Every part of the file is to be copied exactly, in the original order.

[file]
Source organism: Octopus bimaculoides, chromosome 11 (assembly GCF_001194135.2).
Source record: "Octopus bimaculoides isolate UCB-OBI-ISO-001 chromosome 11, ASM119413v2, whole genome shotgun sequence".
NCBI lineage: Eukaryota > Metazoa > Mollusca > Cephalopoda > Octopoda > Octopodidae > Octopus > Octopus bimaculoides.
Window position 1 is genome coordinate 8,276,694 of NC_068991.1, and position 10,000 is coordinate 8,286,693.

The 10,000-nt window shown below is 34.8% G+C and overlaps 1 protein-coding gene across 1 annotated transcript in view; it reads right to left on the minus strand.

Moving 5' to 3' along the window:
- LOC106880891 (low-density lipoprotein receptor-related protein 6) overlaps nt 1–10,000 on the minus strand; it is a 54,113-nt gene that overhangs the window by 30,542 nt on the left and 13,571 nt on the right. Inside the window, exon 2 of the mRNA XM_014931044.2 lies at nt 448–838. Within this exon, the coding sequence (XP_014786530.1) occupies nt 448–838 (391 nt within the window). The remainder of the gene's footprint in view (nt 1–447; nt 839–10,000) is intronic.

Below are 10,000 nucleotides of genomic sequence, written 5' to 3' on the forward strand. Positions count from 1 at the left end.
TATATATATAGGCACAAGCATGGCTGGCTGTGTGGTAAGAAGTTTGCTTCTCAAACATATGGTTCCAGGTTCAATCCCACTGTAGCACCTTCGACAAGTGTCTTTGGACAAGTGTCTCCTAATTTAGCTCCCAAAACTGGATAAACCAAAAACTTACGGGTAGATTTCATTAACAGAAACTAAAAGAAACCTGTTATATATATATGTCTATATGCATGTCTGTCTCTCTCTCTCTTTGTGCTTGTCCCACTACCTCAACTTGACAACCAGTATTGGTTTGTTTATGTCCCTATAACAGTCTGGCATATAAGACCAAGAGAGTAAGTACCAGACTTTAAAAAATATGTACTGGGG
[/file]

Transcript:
Source organism: Octopus bimaculoides, chromosome 11 (assembly GCF_001194135.2).
Source record: "Octopus bimaculoides isolate UCB-OBI-ISO-001 chromosome 11, ASM119413v2, whole genome shotgun sequence".
NCBI lineage: Eukaryota > Metazoa > Mollusca > Cephalopoda > Octopoda > Octopodidae > Octopus > Octopus bimaculoides.
Window position 1 is genome coordinate 8,276,694 of NC_068991.1, and position 10,000 is coordinate 8,286,693.

The 10,000-nt window shown below is 34.8% G+C and overlaps 1 protein-coding gene across 1 annotated transcript in view; it reads right to left on the minus strand.

Moving 5' to 3' along the window:
- LOC106880891 (low-density lipoprotein receptor-related protein 6) overlaps nt 1–10,000 on the minus strand; it is a 54,113-nt gene that overhangs the window by 30,542 nt on the left and 13,571 nt on the right. Inside the window, exon 2 of the mRNA XM_014931044.2 lies at nt 448–838. Within this exon, the coding sequence (XP_014786530.1) occupies nt 448–838 (391 nt within the window). The remainder of the gene's footprint in view (nt 1–447; nt 839–10,000) is intronic.

Below are 10,000 nucleotides of genomic sequence, written 5' to 3' on the forward strand. Positions count from 1 at the left end.
TATATATATAGGCACAAGCATGGCTGGCTGTGTGGTAAGAAGTTTGCTTCTCAAACATATGGTTCCAGGTTCAATCCCACTGTAGCACCTTCGACAAGTGTCTTTGGACAAGTGTCTCCTAATTTAGCTCCCAAAACTGGATAAACCAAAAACTTACGGGTAGATTTCATTAACAGAAACTAAAAGAAACCTGTTATATATATATGTCTATATGCATGTCTGTCTCTCTCTCTCTTTGTGCTTGTCCCACTACCTCAACTTGACAACCAGTATTGGTTTGTTTATGTCCCTATAACAGTCTGGCATATAAGACCAAGAGAGTAAGTACCAGACTTTAAAAAATATGTACTGGGG